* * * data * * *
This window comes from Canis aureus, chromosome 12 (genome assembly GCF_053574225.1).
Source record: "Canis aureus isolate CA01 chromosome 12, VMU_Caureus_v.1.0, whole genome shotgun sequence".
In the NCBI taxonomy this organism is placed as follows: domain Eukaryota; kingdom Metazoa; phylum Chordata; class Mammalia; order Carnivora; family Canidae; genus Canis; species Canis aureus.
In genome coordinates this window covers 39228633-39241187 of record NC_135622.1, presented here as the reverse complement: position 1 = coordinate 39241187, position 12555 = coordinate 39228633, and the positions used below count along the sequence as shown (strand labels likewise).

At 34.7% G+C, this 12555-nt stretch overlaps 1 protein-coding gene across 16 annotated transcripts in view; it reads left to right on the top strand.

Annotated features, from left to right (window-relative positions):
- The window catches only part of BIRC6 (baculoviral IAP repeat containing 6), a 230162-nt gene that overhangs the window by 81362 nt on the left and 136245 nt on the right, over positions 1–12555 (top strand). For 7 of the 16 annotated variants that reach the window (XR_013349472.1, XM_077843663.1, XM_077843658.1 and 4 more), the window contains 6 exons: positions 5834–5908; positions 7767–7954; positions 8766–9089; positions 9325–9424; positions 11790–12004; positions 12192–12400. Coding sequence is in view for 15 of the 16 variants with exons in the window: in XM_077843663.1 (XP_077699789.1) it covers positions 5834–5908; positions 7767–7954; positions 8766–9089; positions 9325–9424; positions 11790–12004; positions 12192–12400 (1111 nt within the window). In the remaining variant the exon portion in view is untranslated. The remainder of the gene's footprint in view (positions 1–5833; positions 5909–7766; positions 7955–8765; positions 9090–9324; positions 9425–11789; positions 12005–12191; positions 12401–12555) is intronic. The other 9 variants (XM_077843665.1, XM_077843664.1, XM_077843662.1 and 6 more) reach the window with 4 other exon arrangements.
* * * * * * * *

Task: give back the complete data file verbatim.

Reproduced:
This window comes from Canis aureus, chromosome 12 (genome assembly GCF_053574225.1).
Source record: "Canis aureus isolate CA01 chromosome 12, VMU_Caureus_v.1.0, whole genome shotgun sequence".
In the NCBI taxonomy this organism is placed as follows: domain Eukaryota; kingdom Metazoa; phylum Chordata; class Mammalia; order Carnivora; family Canidae; genus Canis; species Canis aureus.
In genome coordinates this window covers 39228633-39241187 of record NC_135622.1, presented here as the reverse complement: position 1 = coordinate 39241187, position 12555 = coordinate 39228633, and the positions used below count along the sequence as shown (strand labels likewise).

At 34.7% G+C, this 12555-nt stretch overlaps 1 protein-coding gene across 16 annotated transcripts in view; it reads left to right on the top strand.

Annotated features, from left to right (window-relative positions):
- The window catches only part of BIRC6 (baculoviral IAP repeat containing 6), a 230162-nt gene that overhangs the window by 81362 nt on the left and 136245 nt on the right, over positions 1–12555 (top strand). For 7 of the 16 annotated variants that reach the window (XR_013349472.1, XM_077843663.1, XM_077843658.1 and 4 more), the window contains 6 exons: positions 5834–5908; positions 7767–7954; positions 8766–9089; positions 9325–9424; positions 11790–12004; positions 12192–12400. Coding sequence is in view for 15 of the 16 variants with exons in the window: in XM_077843663.1 (XP_077699789.1) it covers positions 5834–5908; positions 7767–7954; positions 8766–9089; positions 9325–9424; positions 11790–12004; positions 12192–12400 (1111 nt within the window). In the remaining variant the exon portion in view is untranslated. The remainder of the gene's footprint in view (positions 1–5833; positions 5909–7766; positions 7955–8765; positions 9090–9324; positions 9425–11789; positions 12005–12191; positions 12401–12555) is intronic. The other 9 variants (XM_077843665.1, XM_077843664.1, XM_077843662.1 and 6 more) reach the window with 4 other exon arrangements.